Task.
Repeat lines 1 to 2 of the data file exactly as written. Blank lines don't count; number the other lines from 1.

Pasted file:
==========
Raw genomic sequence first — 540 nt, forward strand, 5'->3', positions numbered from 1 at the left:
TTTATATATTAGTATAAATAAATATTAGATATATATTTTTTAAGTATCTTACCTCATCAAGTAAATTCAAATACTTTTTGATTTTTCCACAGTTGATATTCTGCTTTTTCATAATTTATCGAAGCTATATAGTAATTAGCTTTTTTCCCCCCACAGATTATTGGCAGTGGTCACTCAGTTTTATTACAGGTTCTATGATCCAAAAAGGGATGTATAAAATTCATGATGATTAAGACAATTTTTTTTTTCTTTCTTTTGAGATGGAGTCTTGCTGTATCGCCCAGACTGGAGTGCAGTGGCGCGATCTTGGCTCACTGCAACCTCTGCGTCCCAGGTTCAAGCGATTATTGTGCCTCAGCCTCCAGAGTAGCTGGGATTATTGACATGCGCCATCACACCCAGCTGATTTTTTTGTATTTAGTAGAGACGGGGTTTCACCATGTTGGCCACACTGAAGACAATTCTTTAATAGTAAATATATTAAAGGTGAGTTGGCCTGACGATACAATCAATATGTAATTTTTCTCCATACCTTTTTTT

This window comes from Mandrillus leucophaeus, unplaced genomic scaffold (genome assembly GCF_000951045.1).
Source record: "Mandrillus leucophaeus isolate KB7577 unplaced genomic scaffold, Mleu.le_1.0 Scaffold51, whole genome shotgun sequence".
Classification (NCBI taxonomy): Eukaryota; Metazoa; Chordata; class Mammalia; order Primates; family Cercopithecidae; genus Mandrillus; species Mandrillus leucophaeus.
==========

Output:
Raw genomic sequence first — 540 nt, forward strand, 5'->3', positions numbered from 1 at the left:
TTTATATATTAGTATAAATAAATATTAGATATATATTTTTTAAGTATCTTACCTCATCAAGTAAATTCAAATACTTTTTGATTTTTCCACAGTTGATATTCTGCTTTTTCATAATTTATCGAAGCTATATAGTAATTAGCTTTTTTCCCCCCACAGATTATTGGCAGTGGTCACTCAGTTTTATTACAGGTTCTATGATCCAAAAAGGGATGTATAAAATTCATGATGATTAAGACAATTTTTTTTTTCTTTCTTTTGAGATGGAGTCTTGCTGTATCGCCCAGACTGGAGTGCAGTGGCGCGATCTTGGCTCACTGCAACCTCTGCGTCCCAGGTTCAAGCGATTATTGTGCCTCAGCCTCCAGAGTAGCTGGGATTATTGACATGCGCCATCACACCCAGCTGATTTTTTTGTATTTAGTAGAGACGGGGTTTCACCATGTTGGCCACACTGAAGACAATTCTTTAATAGTAAATATATTAAAGGTGAGTTGGCCTGACGATACAATCAATATGTAATTTTTCTCCATACCTTTTTTT